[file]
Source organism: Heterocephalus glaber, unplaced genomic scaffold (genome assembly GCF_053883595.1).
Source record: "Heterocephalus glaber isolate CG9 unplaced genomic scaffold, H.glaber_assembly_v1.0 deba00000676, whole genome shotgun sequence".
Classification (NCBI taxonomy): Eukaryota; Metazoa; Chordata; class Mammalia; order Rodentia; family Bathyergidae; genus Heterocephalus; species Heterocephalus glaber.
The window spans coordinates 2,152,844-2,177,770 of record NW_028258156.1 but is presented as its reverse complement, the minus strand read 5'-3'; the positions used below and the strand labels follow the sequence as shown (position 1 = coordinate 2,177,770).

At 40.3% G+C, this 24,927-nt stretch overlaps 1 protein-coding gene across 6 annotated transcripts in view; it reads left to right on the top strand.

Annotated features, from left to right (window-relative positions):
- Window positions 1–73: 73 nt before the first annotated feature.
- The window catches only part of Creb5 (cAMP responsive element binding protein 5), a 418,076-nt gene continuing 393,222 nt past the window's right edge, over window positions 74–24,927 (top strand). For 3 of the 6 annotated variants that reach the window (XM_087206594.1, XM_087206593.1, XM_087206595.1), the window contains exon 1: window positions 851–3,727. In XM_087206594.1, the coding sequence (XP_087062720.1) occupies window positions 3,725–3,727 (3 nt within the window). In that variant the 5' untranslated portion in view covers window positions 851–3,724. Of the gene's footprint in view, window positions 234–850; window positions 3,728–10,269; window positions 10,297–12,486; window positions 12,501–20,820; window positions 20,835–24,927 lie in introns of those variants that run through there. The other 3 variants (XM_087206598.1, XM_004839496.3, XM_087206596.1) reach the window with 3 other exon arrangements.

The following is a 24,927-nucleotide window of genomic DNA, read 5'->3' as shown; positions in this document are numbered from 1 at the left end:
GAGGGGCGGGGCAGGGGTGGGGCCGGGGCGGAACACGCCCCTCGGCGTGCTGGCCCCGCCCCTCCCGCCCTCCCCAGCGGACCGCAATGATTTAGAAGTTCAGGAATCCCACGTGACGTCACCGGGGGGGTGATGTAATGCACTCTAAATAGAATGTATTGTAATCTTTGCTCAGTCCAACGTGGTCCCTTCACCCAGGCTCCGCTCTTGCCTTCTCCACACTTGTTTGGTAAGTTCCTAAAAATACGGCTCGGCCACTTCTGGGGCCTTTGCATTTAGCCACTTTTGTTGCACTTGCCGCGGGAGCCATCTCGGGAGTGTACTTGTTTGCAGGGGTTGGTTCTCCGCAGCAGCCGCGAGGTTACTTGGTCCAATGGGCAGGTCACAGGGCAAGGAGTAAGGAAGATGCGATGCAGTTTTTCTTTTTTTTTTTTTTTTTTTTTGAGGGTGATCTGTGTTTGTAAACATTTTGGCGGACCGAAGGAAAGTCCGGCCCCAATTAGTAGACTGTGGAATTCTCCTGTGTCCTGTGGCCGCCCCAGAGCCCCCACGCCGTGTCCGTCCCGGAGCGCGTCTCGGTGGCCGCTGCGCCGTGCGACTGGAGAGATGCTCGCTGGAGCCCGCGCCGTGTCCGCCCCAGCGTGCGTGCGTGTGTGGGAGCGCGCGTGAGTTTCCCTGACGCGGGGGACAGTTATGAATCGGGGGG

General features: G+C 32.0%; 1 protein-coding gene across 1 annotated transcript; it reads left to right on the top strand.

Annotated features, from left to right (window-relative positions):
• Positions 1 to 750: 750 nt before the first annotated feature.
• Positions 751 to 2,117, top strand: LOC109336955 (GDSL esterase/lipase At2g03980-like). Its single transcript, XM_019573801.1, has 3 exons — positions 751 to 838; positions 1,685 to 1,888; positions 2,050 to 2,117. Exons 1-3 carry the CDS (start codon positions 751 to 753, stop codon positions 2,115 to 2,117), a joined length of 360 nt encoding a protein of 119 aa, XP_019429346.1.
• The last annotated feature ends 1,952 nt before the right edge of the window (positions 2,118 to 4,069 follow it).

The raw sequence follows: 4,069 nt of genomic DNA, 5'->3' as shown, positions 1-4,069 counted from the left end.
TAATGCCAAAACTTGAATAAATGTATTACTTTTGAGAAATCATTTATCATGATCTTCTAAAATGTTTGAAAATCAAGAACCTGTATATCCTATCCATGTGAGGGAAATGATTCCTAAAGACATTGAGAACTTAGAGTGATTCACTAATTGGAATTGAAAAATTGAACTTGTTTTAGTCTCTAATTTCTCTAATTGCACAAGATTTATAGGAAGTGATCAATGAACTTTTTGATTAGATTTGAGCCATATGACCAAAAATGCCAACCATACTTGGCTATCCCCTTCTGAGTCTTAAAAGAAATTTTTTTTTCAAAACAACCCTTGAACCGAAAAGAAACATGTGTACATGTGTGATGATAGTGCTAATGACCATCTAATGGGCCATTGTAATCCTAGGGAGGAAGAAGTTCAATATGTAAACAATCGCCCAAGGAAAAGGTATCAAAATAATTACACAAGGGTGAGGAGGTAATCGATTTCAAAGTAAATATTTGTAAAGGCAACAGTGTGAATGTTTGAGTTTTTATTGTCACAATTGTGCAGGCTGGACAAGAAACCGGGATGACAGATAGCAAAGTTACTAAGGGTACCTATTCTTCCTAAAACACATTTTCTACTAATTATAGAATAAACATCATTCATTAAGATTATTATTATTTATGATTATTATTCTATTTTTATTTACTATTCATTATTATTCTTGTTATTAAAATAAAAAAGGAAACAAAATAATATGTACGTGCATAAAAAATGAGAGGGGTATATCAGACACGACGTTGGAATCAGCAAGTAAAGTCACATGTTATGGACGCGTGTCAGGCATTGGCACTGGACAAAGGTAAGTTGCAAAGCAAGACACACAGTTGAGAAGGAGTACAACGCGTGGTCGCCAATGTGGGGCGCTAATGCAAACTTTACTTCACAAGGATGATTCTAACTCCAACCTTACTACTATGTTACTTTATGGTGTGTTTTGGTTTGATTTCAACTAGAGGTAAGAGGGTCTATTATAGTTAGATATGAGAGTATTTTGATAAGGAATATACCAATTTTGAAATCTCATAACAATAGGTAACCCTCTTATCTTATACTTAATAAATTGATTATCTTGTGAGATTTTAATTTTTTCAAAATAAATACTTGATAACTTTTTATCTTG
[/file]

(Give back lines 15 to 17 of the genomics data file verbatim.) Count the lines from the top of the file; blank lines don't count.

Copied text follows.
• The last annotated feature ends 1,952 nt before the right edge of the window (positions 2,118 to 4,069 follow it).

The raw sequence follows: 4,069 nt of genomic DNA, 5'->3' as shown, positions 1-4,069 counted from the left end.
TAATGCCAAAACTTGAATAAATGTATTACTTTTGAGAAATCATTTATCATGATCTTCTAAAATGTTTGAAAATCAAGAACCTGTATATCCTATCCATGTGAGGGAAATGATTCCTAAAGACATTGAGAACTTAGAGTGATTCACTAATTGGAATTGAAAAATTGAACTTGTTTTAGTCTCTAATTTCTCTAATTGCACAAGATTTATAGGAAGTGATCAATGAACTTTTTGATTAGATTTGAGCCATATGACCAAAAATGCCAACCATACTTGGCTATCCCCTTCTGAGTCTTAAAAGAAATTTTTTTTTCAAAACAACCCTTGAACCGAAAAGAAACATGTGTACATGTGTGATGATAGTGCTAATGACCATCTAATGGGCCATTGTAATCCTAGGGAGGAAGAAGTTCAATATGTAAACAATCGCCCAAGGAAAAGGTATCAAAATAATTACACAAGGGTGAGGAGGTAATCGATTTCAAAGTAAATATTTGTAAAGGCAACAGTGTGAATGTTTGAGTTTTTATTGTCACAATTGTGCAGGCTGGACAAGAAACCGGGATGACAGATAGCAAAGTTACTAAGGGTACCTATTCTTCCTAAAACACATTTTCTACTAATTATAGAATAAACATCATTCATTAAGATTATTATTATTTATGATTATTATTCTATTTTTATTTACTATTCATTATTATTCTTGTTATTAAAATAAAAAAGGAAACAAAATAATATGTACGTGCATAAAAAATGAGAGGGGTATATCAGACACGACGTTGGAATCAGCAAGTAAAGTCACATGTTATGGACGCGTGTCAGGCATTGGCACTGGACAAAGGTAAGTTGCAAAGCAAGACACACAGTTGAGAAGGAGTACAACGCGTGGTCGCCAATGTGGGGCGCTAATGCAAACTTTACTTCACAAGGATGATTCTAACTCCAACCTTACTACTATGTTACTTTATGGTGTGTTTTGGTTTGATTTCAACTAGAGGTAAGAGGGTCTATTATAGTTAGATATGAGAGTATTTTGATAAGGAATATACCAATTTTGAAATCTCATAACAATAGGTAACCCTCTTATCTTATACTTAATAAATTGATTATCTTGTGAGATTTTAATTTTTTCAAAATAAATACTTGATAACTTTTTATCTTG